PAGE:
Tonight is Thanksgiving eve. I love this time of year. From Halloween to Valentine’s Day is all about celebrating loved ones. While here in the US, we celebrate Halloween mostly by dressing up and going door to door begging for candy, I have always felt it was the beginning of our family celebrations.
Thanksgiving is my favorite holiday, I love it even more than Christmas. It is not just about the eating but I have to admit, I love the turkey and all the trimmings. Forme, Thanksgiving is a time of reflection. It’s about stopping to consider what I am truly thankful for. It’s about being thankful for little things as well as the big things. I know when people look at us, they see people on the edge of middle class. We’re hardly rich yet I have so much to be thankful for. I have six amazing sons and a husband who still takes my breath away. I have lovely daughters-in-law who complete our family with their talents and kindness. Ihave a tribe of grandchildren who make me feel like a little kid again. I am blessed and so very thankful for each of these treasures. I am thankful to still have my mom, my in-laws and my aunts and uncles who are always willing to give a word of encouragement or lend a helping hand. For an only child, it is the sense of belonging that comes with my large crazy family that is more precious than money or fame.
I love cooking the turkey and dressing, using my mom’s recipes. It is the one thing I like to keep traditional. I enjoy experimenting with side dishes and like to try a variety of recipes, but there should always be something with cranberry and something with sweet potato or it’s just not Thanksgiving. When I first took over the bulk of the cooking I feared not being as good as my mom and mother-in-law. Now much of the responsibility for the dinner is being passed to the next generation. Part of me is sad to pass the torch but another part is glad that I have someone willing to take up the tradition. I know the children will not do everything the same way I did. I didn’t do everything the same way my parents and in-laws did. We take a little of the past and bring it with us into the future, creating new traditions along the way.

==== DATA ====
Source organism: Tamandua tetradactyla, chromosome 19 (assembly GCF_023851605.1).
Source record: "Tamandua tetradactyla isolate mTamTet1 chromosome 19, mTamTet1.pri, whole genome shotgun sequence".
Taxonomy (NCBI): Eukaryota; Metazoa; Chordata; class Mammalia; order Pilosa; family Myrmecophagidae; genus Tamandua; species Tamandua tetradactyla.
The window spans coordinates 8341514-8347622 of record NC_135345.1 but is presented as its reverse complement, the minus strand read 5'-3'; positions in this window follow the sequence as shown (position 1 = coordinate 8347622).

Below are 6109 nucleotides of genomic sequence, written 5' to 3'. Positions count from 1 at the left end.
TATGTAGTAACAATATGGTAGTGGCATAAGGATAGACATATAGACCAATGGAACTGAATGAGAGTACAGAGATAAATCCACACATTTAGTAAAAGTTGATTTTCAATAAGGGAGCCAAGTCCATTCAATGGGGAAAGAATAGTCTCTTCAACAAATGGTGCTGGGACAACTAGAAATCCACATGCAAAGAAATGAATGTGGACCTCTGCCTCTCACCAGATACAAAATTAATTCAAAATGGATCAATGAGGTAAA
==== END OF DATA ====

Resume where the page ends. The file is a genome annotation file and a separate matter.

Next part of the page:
Not all of my children come home for Thanksgiving and while I miss them, I know they have to celebrate with their families, creating their own traditions as they blend what they have learned from me and what their wives bring with them, creating their own. As I try to write this blog, I am sniffling and snotting over Hallmark Christmas movies. One of the great things about sharing this holiday with my daughter-in-law is not having to be in the kitchen tonight after having a busy day at the store.
Before I endthis Thanksgiving blog, I want to list a few things I’m thankful for: I’m thankfulfor loving parents, both my own and my in-laws. I’m thankful for a husband whosupports my crazy dream and pushes me towards it, for good friends whoencourage, enable and console through the many trials of becoming a publishedauthor and the days when I was just trying to survive raising six sons. I’mthankful for my sons with array of personalities and talents, for their wives/girlfriendswho put up with them, and for the beautiful grandchildren they’ve given me. Recently,a friend told me of his idea to have a community Christmas tree. He hopes tobring the community together to spread the holiday cheer. Being a part of thiscommunity is another thing I’m thankful for. It is my love of my town and thepeople in it that inspires my stories. The people here have influenced theraising of my children, helped us when we lost our home to fire, and they haveoffered us friendship and support.